Sound — 9
The world of technical metal is an exciting one. An exhilarating area of music where bands are unshackled by the concern for radio airplay and widespread acceptance that plagues mainstream artists. Where metalheads from all disciplines, be it groove, death, avant-garde, prog, thrash, or many others in between, can walk around proudly with their classical and jazz fusion influences worn on their sleeve, united in the desire to test the boundaries of their ability and unleash mindf--k time signatures on the world. However, this beautiful musical haven seems to be dominated by bands that appear to be missing the point entirely; cramming as many notes into as little time as possible, stubbornly refusing to play in a consistent time signature like a petulant toddler, liberally splashing sweeping sections and chromatic runs around the place, oblivious to the fact that technical ability is not an ends in itself. A couple of minutes later, when their musical masturbation has reached an unsatisfying and messy climax, you're left there, wondering how a group of people with such technical ability could create something so devoid of substance, so utterly unmemorable.
Lyrics — 9
Lethargy are a band that, while they had a very devoted fan base during their active years and came from a very fruitful and exciting scene, are still generally unknown to the metal world. Mastodon fans may be familiar with the name, as Lethargy boasted half of Mastodon's current line up (guitarist Bill Kelliher and drummer Brann Dailor). However, where the Atlantan leviathans emphasise colossal grooves and atmospheric sonics, Lethargy are out and out math metal, and their only full length album bares more resemblance to Calculating Infinity or Art Damage than the spacious, succulent jams of Hearts Alive and This Mortal Soil. There is an exhilarating urgency and franticness amidst Lethargy's chaos, but they manage to pull this off without sounding cluttered, like many bands in the genre. Don't be put off by the 'math' label. There's guitar hooks, funky bass lines, swaggering riffs, quirky circus melodies- all played like a rabid maniac with ADHD. It's a rare gem; an album that is as extreme and unhinged as many bands could only dream of being, yet sacrificing nothing in cohesiveness or song writing. Add to this Eric Burke's furious barks and Dailor's mind-bending stick skills, and you have something very special.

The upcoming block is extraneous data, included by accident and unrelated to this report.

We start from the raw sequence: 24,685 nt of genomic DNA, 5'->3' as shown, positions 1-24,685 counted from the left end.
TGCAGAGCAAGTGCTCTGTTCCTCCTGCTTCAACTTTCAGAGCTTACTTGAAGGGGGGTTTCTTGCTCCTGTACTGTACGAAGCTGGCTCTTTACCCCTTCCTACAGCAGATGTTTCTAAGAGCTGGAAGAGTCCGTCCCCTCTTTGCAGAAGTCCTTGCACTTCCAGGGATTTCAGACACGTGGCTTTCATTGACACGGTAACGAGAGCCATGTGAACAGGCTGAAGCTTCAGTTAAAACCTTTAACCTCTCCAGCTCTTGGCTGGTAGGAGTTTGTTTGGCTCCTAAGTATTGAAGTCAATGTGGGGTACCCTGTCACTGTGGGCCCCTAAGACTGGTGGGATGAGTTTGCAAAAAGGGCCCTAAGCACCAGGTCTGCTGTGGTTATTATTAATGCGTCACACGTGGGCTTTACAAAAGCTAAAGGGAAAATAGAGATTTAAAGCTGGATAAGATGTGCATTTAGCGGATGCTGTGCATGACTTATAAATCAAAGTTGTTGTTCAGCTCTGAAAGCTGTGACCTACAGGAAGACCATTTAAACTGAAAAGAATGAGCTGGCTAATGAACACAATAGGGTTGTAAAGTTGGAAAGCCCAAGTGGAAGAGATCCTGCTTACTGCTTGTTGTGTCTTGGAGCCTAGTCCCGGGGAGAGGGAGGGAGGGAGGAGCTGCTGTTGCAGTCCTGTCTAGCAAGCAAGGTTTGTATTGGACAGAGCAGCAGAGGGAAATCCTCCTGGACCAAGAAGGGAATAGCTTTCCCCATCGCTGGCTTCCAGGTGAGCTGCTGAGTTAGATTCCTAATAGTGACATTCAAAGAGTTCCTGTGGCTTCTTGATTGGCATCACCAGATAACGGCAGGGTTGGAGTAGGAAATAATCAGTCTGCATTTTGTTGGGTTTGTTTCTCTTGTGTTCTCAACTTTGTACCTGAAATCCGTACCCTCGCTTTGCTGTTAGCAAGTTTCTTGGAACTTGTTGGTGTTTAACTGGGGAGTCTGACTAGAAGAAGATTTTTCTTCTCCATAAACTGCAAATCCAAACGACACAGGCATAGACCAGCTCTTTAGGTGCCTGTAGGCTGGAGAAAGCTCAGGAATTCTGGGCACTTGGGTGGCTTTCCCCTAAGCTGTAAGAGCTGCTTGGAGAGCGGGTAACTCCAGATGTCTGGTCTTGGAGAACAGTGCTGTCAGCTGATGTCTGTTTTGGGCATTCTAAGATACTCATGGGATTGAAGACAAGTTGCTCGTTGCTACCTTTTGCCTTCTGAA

Overall Impression — 10
It's Hard To Write also has impressive production. The guitar has a thick bottom end, but the treble is cutting enough so that none of the guitar lines are lost in the mix. The drums are powerful, yet punchy; the sound of the album is raw enough, but the listener is never forced to strain to hear what's going on. It is rare to find a band that uses technical theory and ability as a key to other possibilities, rather than just mustering up a 21/16 section and stopping there. 'It's Hard To Write With A Little Hand' adds something fresh, dynamic and genuinely exciting to the world of technical metal. And that's about the highest praise I can give it.